Letter to the Editor: Heart Foundation responds to FoodLegal Bulletin Article about Heart Tick Criteria


On 22 April 2009, Ms Susan Anderson, as National Director (Healthy Weight) of the Australian Heart Foundation, wrote a letter to FoodLegal Bulletin editor in response to our article published in the April 2009 issue of FoodLegal Bulletin.

In our April issue of FoodLegal Bulletin, we published our article “Heart Foundation Tick criteria re-assessed”, which is available only to subscribers of the FoodLegal Bulletin. In response, we have received the following letter to the editor:

Dear Mr Lederman

Letter to the Editor the Heart Foundation Tick criteria re-assessed

Being a trusted public health program is something the Heart Foundation Tick takes very seriously.

The Tick complies with certification rules of operation lodged with and approved by the ACCC and IP Australia. This includes any amendments made to the certification rules.

The Tick has continued to be successful in driving food companies - big and small - to take nutritional responsibility for their foods. While challenging food companies to provide healthier foods is the main objective of the Tick, we also require that companies seeking to earn the Tick meet a range of other requirements too.

The Heart Foundation Tick on a food indicates it has been independently tested and shown to meet the comprehensive, category-specific nutrition criteria. It is a healthier choice compared to similar foods. Tick does not make a specific nutrient content claim.

Foods displaying the Tick must however, be compliant with the FSANZ Code and the voluntary Code of Practice on Nutrition Claims. So a product with the Tick cannot make a 'low in salt' claim, for example, unless it also meets the FSANZ Code and Code of Practice on Nutrition Claims.

Heart Foundation scrutiny extends to every promotional item featuring the Tick, ensuring consumers are clear on which foods have earned the Tick. For foods eaten out, additional quality and food safety requirements must also be met.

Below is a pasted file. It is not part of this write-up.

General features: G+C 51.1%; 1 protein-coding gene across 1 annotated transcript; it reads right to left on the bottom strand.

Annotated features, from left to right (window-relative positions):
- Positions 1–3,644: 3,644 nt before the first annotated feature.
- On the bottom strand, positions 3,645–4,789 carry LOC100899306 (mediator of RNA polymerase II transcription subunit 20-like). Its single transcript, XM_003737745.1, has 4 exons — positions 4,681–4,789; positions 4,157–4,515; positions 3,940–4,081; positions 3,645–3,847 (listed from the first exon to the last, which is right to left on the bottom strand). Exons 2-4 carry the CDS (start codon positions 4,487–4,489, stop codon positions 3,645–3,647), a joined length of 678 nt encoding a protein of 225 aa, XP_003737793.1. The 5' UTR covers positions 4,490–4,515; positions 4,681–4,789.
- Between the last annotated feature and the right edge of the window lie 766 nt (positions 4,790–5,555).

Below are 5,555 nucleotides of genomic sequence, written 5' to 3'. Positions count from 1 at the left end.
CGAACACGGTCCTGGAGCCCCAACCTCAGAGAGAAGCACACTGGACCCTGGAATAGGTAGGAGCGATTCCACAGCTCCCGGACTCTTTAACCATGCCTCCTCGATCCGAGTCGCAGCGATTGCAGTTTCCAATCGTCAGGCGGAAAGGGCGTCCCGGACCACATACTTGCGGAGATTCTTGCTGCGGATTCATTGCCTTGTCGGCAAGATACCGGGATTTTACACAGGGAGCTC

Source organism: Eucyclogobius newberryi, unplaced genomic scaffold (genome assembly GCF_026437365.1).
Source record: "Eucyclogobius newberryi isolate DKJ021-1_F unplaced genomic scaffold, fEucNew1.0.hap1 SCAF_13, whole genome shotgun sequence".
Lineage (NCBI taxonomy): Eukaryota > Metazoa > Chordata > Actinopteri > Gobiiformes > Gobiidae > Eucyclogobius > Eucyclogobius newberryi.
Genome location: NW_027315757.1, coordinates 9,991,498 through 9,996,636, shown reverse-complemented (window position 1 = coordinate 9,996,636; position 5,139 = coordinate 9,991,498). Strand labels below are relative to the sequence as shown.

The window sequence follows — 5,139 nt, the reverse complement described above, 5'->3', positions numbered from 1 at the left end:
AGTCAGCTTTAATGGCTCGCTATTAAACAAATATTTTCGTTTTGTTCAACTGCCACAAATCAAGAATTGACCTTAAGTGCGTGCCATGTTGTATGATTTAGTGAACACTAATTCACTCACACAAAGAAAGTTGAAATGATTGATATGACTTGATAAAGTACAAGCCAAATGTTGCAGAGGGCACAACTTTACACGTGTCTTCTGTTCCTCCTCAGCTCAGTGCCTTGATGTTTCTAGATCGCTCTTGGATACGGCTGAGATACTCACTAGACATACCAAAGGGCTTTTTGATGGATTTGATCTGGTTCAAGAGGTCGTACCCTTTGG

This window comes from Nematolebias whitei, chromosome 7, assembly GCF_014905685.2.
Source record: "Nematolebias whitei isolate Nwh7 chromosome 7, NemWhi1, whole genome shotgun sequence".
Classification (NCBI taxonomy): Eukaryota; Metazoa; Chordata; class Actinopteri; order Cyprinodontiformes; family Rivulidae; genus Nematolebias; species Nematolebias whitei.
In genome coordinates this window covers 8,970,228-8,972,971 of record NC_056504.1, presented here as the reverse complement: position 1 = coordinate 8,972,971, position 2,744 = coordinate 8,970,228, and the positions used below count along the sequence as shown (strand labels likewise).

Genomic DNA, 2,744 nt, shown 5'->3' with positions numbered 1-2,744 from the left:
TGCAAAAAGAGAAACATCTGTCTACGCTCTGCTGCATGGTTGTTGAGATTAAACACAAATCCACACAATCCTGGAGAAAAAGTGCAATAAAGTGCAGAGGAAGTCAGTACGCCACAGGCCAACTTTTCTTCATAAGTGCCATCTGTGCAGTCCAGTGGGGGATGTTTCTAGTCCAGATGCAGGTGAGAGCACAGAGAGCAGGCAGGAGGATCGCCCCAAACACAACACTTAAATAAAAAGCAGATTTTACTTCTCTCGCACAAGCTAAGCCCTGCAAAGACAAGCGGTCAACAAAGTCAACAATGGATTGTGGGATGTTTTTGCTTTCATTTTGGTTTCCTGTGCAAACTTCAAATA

Some food companies which use Tick criteria to create healthier foods both in the supermarket and for eating out, argue our challenges are unreasonable - 'it can't be done'. Despite this, many healthier Tick choices have resulted indicating that Tick's challenges are tough, but realistic.

Being realistic means requiring incremental improvements to the nutrition of foods, ensuring ongoing consumer taste acceptance so food companies can deliver healthier foods that Australians will eat.

The continued support of Tick by both consumers and food companies is proof that this realistic approach works.

We are proud of what the Tick has achieved for Australians in its 20 years of operation and we will continue in our efforts to improve the food supply.

Yours sincerely
Susan Anderson
National Director Healthy Weight, Heart Foundation

FoodLegal’s response:

The Heart Foundation’s letter is making the point that the Heart Tick licensee cannot make any other express claim that does not comply with the Australia New Zealand Food Standards Code and the Trade Practices Act and the voluntary Code of Practice on Nutrient Claims in Food Labels and in Advertisements.

The following issues, however, need to be considered:

  1. That the Heart Tick itself may carry an inferred claim that the Heart Foundation may not intend. The Tick is supposed to show that a food product is at the healthier end of the spectrum for that category. The problem is that a product with a Heart Tick may be interpreted by consumers as being, for example, low in salt when that product does not meet the Food Standards Code definition of “low in salt”.
  2. Furthermore, Australian Food News had recently reported on an American study which found that consumers are much more likely to choose an unhealthy food option if they are presented with a range of food options that include a healthy item like a salad, than if they are presented with a menu of unhealthy items only. Therefore, endorsing one item on a menu when that restaurant predominantly sells unhealthier products may in fact lead to consumers choosing more unhealthy options than previously.

However, FoodLegal also acknowledges that companies are not being allowed to do whatever they might like to do. Australian Food News reported 29 April 2009 that Nestle will phase out the Heart Tick logo on its Milo products in New Zealand, which follows controversy and some pressure on the company since it was granted the tick by the National Heart Foundation of New Zealand last year. Nestle has said that the change is part of its new commercial direction.

This is general information rather than legal advice and is current as of 12 Dec 2015. We therefore recommend you seek legal advice for your particular circumstances if you want to rely on advice or information to be a basis for any commercial decision-making by you or your business.